R’r: What is the relevance of haiku in Japan, particularly after World War II, especially with regards to the postwar gendai and avant-garde haiku movements? MU: Most remarkable in Japanese haiku after the Second World War was its popularity. Although haiku, as well as senryu, had been an art for commoners before the war, it has become immensely popular as people began to have more time to spend beside making their living. Today haiku is regarded as one of the respectable hobbies. Many popular magazines and newspapers have a haiku column to which readers contribute their works in the 17-syllable form. Haiku (or senryu) accompanied by a photograph serves as another popular competition in a TV program. For that matter, major haiku poets appear on various television programs. Mayuzumi Madoka (b. 1965), a former Miss Kimono, has become a notable talent who writes in various journals and appears on TV programs. A number of women have become part of the Japanese haiku world. Some say women occupy about 80% of the Japanese haiku-writing population. Beyond doubt a large majority of them are amateur poets who write haiku in their spare time. But since the end of the war such women as Hashimoto Tahako (1899-1963), Mitsuhashi Takajo (1899-1972), and Katsura Nobuko (1914-2004) have written some of the finest examples of 20th-century haiku. Inahata Teiko (b. 1931), granddaughter of Takahama Kyoshi, is the editor of the most influential of the haiku magazines, Hototogisu. The post-war period was an era characterized by chaotic, transitional and therefore free creative trends; poets could take liberty in whatever style they would like to. It was in that period when avant-garde and surrealistic schools appeared to experiment with extreme styles. Today’s poets do not seem to go to those extremes. No longer is there any major poet who writes free-style haiku like Hōsai and Santōka. Very few poets who follow Takayanagi Shigenobu use a multi-line form as he did. But they are well aware that modern haiku has gone through those experiments in the recent past. They write haiku in the 5-7-5 form and use season words, yet their poems are more like free verse in implications. R’r: In your opinion, how does haiku work as a contemporary poetics? MU: Haiku is one of the shortest verse forms in the world. It is easy to write one. For Japanese people, the 5-7-5 syllable pattern is the basic rhythm of the language, and even elementary school children can produce works without difficulty. For that matter, haiku is being used in American grade schools to teach the basics of poetry. Some mental hospital patients compose haiku to help promote their cure. While poetry is on the decline in many countries, haiku may work as one of the stimulating means to reawaken the significance of poetry. Haiku is also the type of poetry that makes use of imagery, while leaving its speech fragmentary and suggestive. It creates a good deal of ambiguity, making readers think, associate, and imagine, somewhat like a Zen phrase. It raises questions,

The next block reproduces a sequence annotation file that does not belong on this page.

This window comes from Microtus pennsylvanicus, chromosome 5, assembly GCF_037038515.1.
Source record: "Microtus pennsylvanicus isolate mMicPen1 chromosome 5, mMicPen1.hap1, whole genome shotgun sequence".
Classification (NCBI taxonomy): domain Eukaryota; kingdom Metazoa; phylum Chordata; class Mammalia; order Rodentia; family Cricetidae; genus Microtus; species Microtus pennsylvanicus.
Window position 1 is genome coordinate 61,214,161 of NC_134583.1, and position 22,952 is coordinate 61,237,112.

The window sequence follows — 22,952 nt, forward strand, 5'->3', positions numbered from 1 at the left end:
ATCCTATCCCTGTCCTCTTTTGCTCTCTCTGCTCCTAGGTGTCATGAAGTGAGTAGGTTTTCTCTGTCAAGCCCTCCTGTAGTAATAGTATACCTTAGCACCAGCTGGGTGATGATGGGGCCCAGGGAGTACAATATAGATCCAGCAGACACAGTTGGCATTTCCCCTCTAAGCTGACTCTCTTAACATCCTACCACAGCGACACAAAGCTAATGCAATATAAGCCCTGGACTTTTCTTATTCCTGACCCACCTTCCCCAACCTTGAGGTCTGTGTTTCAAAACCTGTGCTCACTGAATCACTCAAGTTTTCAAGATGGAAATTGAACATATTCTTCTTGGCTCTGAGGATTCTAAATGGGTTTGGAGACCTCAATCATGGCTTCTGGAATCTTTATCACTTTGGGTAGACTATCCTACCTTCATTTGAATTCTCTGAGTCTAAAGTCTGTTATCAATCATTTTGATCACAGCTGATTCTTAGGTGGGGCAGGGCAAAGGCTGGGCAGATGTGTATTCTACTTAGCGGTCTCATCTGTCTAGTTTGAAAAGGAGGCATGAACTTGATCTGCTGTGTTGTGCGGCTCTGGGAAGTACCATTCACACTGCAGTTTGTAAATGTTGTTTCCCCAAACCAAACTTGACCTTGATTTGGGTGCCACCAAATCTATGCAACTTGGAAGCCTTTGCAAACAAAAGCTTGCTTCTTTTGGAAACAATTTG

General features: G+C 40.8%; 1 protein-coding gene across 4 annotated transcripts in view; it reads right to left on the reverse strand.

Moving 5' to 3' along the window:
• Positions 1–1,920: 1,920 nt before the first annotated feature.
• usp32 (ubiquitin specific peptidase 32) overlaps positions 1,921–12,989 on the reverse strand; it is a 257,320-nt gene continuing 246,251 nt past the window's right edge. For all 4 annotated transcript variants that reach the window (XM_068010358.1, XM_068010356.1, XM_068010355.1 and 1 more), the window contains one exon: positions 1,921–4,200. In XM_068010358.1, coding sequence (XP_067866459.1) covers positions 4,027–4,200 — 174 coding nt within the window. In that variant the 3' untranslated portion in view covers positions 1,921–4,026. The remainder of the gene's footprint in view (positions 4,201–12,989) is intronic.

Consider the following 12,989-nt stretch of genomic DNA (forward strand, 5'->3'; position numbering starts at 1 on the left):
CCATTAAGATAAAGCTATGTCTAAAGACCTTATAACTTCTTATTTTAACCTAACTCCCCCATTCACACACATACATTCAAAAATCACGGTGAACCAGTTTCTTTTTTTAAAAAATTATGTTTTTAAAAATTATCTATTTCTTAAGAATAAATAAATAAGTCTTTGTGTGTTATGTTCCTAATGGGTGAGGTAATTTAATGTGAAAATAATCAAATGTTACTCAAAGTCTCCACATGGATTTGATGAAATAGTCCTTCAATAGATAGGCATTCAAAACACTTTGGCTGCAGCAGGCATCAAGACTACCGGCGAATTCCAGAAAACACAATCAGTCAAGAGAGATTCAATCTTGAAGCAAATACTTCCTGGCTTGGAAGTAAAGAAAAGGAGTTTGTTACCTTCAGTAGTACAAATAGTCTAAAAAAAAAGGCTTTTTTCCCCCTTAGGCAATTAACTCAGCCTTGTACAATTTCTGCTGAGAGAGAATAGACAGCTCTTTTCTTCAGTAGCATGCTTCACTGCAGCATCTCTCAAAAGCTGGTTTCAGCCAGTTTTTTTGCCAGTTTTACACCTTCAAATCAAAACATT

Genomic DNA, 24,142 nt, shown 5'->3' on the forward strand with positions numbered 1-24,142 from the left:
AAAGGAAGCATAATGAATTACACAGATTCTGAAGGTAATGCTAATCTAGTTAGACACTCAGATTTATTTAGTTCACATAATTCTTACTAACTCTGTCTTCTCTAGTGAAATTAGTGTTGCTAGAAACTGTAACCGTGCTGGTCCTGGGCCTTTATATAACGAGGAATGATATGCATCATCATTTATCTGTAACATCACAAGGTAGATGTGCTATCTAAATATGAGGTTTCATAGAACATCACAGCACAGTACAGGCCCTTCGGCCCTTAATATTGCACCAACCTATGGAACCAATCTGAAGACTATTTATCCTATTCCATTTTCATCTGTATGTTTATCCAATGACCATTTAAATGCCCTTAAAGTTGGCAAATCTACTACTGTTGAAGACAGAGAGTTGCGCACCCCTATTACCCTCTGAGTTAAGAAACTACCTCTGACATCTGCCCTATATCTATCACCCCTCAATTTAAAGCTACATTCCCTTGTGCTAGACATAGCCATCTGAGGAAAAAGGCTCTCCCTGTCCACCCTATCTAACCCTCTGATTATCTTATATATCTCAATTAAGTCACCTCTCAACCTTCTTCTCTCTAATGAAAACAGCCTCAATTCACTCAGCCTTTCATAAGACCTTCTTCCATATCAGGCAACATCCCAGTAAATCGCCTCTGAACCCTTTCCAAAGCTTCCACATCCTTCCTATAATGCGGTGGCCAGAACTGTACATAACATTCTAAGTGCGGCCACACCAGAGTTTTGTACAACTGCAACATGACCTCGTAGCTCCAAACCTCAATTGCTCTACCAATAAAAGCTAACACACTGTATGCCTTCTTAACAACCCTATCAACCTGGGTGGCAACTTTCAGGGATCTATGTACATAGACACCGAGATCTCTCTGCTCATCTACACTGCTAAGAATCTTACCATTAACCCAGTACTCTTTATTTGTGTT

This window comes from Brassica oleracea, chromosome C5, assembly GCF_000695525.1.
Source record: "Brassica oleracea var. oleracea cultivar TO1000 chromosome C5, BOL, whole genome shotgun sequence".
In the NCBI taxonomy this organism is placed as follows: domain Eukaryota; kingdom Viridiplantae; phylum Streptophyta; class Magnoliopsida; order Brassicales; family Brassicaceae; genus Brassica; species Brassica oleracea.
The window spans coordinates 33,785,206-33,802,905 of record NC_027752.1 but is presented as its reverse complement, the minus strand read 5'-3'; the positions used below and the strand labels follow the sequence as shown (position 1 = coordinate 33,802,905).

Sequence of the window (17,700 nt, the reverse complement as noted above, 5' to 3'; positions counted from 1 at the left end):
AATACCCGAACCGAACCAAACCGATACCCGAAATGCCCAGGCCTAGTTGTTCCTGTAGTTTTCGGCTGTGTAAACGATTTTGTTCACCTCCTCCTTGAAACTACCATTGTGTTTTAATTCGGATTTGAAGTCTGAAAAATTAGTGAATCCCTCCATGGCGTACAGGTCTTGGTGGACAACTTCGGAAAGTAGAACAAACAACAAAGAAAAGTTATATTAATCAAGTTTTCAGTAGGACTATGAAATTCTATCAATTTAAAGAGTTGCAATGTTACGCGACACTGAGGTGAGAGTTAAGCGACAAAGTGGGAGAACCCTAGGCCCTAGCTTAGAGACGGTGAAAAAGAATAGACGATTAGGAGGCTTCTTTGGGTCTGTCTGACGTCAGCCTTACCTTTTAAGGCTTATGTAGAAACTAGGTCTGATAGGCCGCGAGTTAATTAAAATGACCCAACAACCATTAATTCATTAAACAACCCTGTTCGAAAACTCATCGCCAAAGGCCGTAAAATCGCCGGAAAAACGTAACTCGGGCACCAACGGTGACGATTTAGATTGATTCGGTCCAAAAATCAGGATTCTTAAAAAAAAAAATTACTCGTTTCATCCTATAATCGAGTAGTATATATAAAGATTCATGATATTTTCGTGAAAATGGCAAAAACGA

yet gives no answers. Beginners are there, yet endings are not. In todayâ&#x20AC;&#x2122;s world where nothing is clearly closed, haiku may be a fitting art form.


words not in the dictionary hearing it happens to the ocean wave Gary Hotham

one eye on the green octopus at the bottom of night Patrick SweeneyÂ


The night I know         the whole runs                   its own myth mystification                 hollows Rebecca Lilly

black on black, I crawl in— Eve Luckring


the fantasy that is me central singularity George Swede

by proxy I’m bound to show up           jukebox sabotage    dream a deeper desire free the laughter what                                                                           Rebecca Lilly


small below a yellow ginkgo flesh-flies attend Pio's stigmata Patrick Sweeney

flesh afterimage of an unreadable page  Cherie Hunter Day


the word never stood until I felt the forest Peter Yovu

monophonic ghost frozen river Mike Andrelczyk


the cold picks you out in a ski mask john martone

arguing my eyes involve every corner Peter Newton


and gloves what we how Eve Luckring

the same ice flashes from a satellite dish john martone


in my sector of the oneness others Jim Kacian

missing two walls the ceiling becomes more important Tyler Pruett


wet the ratio & wake the threshold spring mud Cherie Hunter Day

Â

so greenly history puts forth thorns Eve Luckring


waking up the baby an almanac of stars Cherie Hunter Day

a blue coffin one nail escapes the solar system Peter Yovu


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R'r 13.1 by R'r is licensed under a Creative Commons Attribution-NonCommercial-NoDerivs 3.0 Unported License.


Jason Sanford Brown / founding editor, 2004 — 2008 — R’r 13.1 / April 2013 editors: Scott Metz & Paul Pfleuger, Jr. cover: “HE EX” by Cherie Hunter Day (2013) — R’r / <http://www.roadrunnerjournal.net> submissions for R’r 13.2 by August 1, 2013 to: Scott Metz: scott@roadrunnerjournal.net OR Paul Pfleuger, Jr. : <mrflooger@yahoo.com> submission guidelines: http://www.roadrunnerjournal.net/pagesa_ ll/submissions.htm R’r Blog / http://roadrunnerhaikublog.wordpress.com= ISSN 1933-7337

R'r 13.1